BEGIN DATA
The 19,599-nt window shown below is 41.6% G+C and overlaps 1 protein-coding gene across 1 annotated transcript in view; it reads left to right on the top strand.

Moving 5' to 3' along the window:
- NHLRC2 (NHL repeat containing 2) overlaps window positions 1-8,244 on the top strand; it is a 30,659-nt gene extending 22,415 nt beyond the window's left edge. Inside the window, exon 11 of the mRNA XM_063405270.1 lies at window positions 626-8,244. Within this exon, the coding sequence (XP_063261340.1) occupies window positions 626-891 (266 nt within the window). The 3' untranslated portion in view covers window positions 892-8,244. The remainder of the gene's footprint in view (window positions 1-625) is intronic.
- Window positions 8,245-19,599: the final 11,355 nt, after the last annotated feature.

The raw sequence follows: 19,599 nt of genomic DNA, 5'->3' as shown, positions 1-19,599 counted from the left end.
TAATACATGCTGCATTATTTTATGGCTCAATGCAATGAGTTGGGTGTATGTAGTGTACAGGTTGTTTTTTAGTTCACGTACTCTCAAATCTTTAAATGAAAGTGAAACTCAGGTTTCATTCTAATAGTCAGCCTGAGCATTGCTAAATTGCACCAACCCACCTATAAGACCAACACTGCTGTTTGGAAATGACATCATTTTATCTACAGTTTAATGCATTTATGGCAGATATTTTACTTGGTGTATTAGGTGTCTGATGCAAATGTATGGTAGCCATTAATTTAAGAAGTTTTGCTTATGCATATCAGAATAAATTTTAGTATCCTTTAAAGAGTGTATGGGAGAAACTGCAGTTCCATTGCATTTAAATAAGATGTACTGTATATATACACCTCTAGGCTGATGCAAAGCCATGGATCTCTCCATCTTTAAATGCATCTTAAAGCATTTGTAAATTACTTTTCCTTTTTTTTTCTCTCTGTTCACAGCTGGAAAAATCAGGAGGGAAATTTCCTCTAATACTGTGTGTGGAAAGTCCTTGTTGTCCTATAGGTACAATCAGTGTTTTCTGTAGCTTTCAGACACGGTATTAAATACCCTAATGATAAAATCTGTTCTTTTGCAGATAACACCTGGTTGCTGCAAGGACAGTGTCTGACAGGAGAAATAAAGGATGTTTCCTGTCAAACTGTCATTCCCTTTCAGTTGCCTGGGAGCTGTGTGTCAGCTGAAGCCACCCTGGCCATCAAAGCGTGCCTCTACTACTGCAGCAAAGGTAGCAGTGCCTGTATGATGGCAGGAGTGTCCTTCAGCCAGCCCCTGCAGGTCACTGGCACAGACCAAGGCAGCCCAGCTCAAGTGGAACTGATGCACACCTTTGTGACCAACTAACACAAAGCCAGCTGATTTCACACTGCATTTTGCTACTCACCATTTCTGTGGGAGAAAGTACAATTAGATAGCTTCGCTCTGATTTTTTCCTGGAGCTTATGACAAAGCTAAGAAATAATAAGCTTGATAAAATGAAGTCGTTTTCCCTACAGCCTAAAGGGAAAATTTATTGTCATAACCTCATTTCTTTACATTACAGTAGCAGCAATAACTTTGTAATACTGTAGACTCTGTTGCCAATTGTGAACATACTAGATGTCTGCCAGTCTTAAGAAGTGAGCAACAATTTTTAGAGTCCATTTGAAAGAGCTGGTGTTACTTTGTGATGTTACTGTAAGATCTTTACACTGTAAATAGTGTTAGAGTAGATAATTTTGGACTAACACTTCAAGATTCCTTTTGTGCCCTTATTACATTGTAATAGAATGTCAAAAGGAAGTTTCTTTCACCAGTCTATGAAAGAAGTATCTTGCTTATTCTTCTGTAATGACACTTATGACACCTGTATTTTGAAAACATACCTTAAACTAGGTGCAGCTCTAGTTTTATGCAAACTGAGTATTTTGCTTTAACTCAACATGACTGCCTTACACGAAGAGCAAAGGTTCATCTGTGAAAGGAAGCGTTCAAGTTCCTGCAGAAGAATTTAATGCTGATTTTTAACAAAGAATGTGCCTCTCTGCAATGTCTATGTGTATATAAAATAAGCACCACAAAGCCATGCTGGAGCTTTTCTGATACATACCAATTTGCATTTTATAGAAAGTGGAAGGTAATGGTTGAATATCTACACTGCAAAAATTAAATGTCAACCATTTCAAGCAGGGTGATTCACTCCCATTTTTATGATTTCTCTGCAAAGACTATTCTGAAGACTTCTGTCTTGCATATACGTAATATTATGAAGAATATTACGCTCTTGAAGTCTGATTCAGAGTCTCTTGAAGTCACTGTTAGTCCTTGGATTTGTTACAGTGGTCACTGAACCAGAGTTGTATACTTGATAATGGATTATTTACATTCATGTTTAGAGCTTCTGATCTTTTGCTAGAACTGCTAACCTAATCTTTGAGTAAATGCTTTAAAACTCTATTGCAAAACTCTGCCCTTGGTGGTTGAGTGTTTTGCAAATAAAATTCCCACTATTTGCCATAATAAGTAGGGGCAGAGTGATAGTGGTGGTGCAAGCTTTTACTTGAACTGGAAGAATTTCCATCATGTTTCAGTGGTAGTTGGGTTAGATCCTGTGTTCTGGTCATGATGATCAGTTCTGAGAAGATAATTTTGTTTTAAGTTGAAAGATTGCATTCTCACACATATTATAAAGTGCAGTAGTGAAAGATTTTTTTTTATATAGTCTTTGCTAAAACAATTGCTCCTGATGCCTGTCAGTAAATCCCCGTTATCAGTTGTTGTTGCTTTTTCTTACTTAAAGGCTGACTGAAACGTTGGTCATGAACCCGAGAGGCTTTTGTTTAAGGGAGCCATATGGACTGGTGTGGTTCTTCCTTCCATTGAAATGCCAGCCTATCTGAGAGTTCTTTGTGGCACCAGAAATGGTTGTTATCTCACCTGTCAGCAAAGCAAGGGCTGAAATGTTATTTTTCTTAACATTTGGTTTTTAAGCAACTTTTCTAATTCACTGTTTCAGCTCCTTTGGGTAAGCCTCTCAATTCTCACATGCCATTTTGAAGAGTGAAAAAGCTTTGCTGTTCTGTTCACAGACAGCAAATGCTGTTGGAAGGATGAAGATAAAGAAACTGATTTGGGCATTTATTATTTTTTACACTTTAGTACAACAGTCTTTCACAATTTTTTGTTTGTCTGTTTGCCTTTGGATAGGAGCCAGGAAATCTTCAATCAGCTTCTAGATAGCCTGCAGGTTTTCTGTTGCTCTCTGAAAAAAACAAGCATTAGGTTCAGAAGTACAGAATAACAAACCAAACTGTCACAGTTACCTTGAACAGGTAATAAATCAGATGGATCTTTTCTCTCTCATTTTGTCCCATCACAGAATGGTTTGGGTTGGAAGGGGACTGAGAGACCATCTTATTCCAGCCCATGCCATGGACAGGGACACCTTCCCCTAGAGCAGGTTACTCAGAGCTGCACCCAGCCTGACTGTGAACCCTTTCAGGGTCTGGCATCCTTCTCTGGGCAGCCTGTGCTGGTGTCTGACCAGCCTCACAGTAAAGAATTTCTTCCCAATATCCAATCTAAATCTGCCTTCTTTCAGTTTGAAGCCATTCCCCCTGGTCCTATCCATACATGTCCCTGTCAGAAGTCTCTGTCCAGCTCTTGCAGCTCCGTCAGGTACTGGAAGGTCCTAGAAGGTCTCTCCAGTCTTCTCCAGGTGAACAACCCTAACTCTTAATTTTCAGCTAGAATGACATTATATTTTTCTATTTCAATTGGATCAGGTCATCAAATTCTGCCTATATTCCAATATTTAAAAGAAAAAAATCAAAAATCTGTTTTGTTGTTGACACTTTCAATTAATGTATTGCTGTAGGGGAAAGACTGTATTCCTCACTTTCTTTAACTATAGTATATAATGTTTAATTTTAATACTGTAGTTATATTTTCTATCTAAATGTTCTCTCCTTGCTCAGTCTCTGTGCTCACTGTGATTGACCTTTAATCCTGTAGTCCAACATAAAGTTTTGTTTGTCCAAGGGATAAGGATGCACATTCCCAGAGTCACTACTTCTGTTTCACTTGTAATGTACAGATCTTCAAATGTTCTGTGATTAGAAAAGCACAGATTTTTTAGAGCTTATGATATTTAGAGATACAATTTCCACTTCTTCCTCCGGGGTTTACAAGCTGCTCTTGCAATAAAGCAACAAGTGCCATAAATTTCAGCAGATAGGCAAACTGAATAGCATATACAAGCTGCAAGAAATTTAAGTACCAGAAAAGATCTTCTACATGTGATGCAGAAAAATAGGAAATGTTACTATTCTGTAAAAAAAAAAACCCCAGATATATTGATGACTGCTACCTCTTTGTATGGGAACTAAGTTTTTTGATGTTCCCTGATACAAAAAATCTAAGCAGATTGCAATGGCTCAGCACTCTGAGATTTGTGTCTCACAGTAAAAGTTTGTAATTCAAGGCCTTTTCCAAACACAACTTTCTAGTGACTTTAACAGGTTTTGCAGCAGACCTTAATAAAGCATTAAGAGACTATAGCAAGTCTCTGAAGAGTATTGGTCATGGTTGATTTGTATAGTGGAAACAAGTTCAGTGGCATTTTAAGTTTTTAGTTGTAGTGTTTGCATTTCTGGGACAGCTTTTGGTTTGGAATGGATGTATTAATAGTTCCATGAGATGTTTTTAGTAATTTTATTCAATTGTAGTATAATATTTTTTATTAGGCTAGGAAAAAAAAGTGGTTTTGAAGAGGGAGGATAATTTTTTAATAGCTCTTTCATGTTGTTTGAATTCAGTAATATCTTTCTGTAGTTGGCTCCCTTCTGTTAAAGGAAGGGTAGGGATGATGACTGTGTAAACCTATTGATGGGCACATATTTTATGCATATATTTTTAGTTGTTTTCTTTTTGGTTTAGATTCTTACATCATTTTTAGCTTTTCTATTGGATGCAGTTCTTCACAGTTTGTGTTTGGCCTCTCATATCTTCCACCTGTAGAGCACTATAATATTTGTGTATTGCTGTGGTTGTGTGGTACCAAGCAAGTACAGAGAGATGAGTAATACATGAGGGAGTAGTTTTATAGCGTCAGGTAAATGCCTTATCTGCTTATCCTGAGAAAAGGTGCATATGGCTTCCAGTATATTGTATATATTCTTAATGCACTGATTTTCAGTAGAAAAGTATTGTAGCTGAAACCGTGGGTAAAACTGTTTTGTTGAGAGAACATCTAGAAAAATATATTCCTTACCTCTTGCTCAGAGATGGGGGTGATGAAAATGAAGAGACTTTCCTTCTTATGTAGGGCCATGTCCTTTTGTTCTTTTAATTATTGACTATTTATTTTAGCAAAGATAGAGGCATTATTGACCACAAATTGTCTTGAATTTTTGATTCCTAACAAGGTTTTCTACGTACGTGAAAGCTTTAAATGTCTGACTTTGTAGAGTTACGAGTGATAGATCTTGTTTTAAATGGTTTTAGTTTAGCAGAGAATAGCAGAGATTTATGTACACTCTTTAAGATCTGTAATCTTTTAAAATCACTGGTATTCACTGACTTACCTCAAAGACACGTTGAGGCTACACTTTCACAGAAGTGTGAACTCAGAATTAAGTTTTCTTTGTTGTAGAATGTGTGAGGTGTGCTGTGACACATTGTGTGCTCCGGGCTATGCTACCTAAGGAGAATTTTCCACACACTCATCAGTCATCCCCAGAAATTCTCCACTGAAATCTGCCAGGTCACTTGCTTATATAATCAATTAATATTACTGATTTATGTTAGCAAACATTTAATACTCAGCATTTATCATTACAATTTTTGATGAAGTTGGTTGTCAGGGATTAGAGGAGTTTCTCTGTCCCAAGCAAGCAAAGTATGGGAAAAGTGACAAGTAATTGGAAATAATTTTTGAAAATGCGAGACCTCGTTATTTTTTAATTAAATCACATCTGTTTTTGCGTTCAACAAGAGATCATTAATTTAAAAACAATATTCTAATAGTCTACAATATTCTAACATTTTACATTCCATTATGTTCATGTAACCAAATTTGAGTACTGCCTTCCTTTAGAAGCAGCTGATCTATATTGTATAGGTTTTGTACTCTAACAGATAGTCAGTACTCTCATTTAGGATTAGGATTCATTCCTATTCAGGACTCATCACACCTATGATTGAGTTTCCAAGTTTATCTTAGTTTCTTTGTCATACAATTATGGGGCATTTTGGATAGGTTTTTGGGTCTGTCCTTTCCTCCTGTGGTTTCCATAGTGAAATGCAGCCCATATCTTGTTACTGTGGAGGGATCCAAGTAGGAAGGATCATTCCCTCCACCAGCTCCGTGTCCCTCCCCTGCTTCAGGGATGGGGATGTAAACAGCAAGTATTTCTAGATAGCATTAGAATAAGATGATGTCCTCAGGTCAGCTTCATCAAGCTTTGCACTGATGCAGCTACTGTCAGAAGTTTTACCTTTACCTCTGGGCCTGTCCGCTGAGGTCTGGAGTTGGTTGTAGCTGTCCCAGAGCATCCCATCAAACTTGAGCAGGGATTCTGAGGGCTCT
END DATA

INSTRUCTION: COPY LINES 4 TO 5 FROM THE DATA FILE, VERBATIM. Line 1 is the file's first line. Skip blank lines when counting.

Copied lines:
- Window positions 8,245-19,599: the final 11,355 nt, after the last annotated feature.

The raw sequence follows: 19,599 nt of genomic DNA, 5'->3' as shown, positions 1-19,599 counted from the left end.